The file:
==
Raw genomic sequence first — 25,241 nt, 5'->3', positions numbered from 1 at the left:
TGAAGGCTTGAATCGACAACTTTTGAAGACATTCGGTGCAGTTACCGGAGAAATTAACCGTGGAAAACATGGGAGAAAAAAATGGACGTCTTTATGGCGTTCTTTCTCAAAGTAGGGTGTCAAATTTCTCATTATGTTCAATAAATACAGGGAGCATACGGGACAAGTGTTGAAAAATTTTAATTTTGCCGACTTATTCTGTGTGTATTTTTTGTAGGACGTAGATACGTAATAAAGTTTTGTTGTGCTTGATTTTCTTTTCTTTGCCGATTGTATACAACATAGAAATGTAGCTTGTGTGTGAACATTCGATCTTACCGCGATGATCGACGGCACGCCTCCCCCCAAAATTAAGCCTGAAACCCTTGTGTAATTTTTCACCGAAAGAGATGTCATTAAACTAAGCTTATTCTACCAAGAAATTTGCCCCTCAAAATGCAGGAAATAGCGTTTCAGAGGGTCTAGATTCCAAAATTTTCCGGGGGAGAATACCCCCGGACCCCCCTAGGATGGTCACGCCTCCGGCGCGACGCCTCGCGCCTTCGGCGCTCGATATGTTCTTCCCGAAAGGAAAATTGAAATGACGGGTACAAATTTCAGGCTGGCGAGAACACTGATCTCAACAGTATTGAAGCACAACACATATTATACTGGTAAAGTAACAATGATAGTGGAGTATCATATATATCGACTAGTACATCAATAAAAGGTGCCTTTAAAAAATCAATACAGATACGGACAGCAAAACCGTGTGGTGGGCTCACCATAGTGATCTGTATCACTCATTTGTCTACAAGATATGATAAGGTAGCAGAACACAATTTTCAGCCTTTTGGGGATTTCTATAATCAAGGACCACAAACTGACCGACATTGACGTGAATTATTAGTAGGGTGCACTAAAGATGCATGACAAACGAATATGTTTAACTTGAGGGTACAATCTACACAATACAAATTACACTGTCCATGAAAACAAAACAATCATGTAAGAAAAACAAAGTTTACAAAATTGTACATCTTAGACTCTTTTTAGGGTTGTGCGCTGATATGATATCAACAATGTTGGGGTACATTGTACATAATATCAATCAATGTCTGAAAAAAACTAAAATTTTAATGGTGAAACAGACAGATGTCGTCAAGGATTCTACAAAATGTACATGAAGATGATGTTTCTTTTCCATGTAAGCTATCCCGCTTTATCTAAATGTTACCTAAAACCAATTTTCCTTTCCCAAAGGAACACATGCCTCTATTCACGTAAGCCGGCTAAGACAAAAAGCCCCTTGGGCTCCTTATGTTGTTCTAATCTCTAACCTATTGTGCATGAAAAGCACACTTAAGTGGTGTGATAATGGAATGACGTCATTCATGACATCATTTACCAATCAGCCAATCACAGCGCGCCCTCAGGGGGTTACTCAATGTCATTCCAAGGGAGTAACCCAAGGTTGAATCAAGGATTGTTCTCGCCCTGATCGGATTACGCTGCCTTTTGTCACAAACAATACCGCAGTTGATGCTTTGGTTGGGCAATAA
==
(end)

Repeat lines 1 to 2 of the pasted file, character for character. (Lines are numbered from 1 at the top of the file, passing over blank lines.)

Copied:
Raw genomic sequence first — 25,241 nt, 5'->3', positions numbered from 1 at the left:
TGAAGGCTTGAATCGACAACTTTTGAAGACATTCGGTGCAGTTACCGGAGAAATTAACCGTGGAAAACATGGGAGAAAAAAATGGACGTCTTTATGGCGTTCTTTCTCAAAGTAGGGTGTCAAATTTCTCATTATGTTCAATAAATACAGGGAGCATACGGGACAAGTGTTGAAAAATTTTAATTTTGCCGACTTATTCTGTGTGTATTTTTTGTAGGACGTAGATACGTAATAAAGTTTTGTTGTGCTTGATTTTCTTTTCTTTGCCGATTGTATACAACATAGAAATGTAGCTTGTGTGTGAACATTCGATCTTACCGCGATGATCGACGGCACGCCTCCCCCCAAAATTAAGCCTGAAACCCTTGTGTAATTTTTCACCGAAAGAGATGTCATTAAACTAAGCTTATTCTACCAAGAAATTTGCCCCTCAAAATGCAGGAAATAGCGTTTCAGAGGGTCTAGATTCCAAAATTTTCCGGGGGAGAATACCCCCGGACCCCCCTAGGATGGTCACGCCTCCGGCGCGACGCCTCGCGCCTTCGGCGCTCGATATGTTCTTCCCGAAAGGAAAATTGAAATGACGGGTACAAATTTCAGGCTGGCGAGAACACTGATCTCAACAGTATTGAAGCACAACACATATTATACTGGTAAAGTAACAATGATAGTGGAGTATCATATATATCGACTAGTACATCAATAAAAGGTGCCTTTAAAAAATCAATACAGATACGGACAGCAAAACCGTGTGGTGGGCTCACCATAGTGATCTGTATCACTCATTTGTCTACAAGATATGATAAGGTAGCAGAACACAATTTTCAGCCTTTTGGGGATTTCTATAATCAAGGACCACAAACTGACCGACATTGACGTGAATTATTAGTAGGGTGCACTAAAGATGCATGACAAACGAATATGTTTAACTTGAGGGTACAATCTACACAATACAAATTACACTGTCCATGAAAACAAAACAATCATGTAAGAAAAACAAAGTTTACAAAATTGTACATCTTAGACTCTTTTTAGGGTTGTGCGCTGATATGATATCAACAATGTTGGGGTACATTGTACATAATATCAATCAATGTCTGAAAAAAACTAAAATTTTAATGGTGAAACAGACAGATGTCGTCAAGGATTCTACAAAATGTACATGAAGATGATGTTTCTTTTCCATGTAAGCTATCCCGCTTTATCTAAATGTTACCTAAAACCAATTTTCCTTTCCCAAAGGAACACATGCCTCTATTCACGTAAGCCGGCTAAGACAAAAAGCCCCTTGGGCTCCTTATGTTGTTCTAATCTCTAACCTATTGTGCATGAAAAGCACACTTAAGTGGTGTGATAATGGAATGACGTCATTCATGACATCATTTACCAATCAGCCAATCACAGCGCGCCCTCAGGGGGTTACTCAATGTCATTCCAAGGGAGTAACCCAAGGTTGAATCAAGGATTGTTCTCGCCCTGATCGGATTACGCTGCCTTTTGTCACAAACAATACCGCAGTTGATGCTTTGGTTGGGCAATAA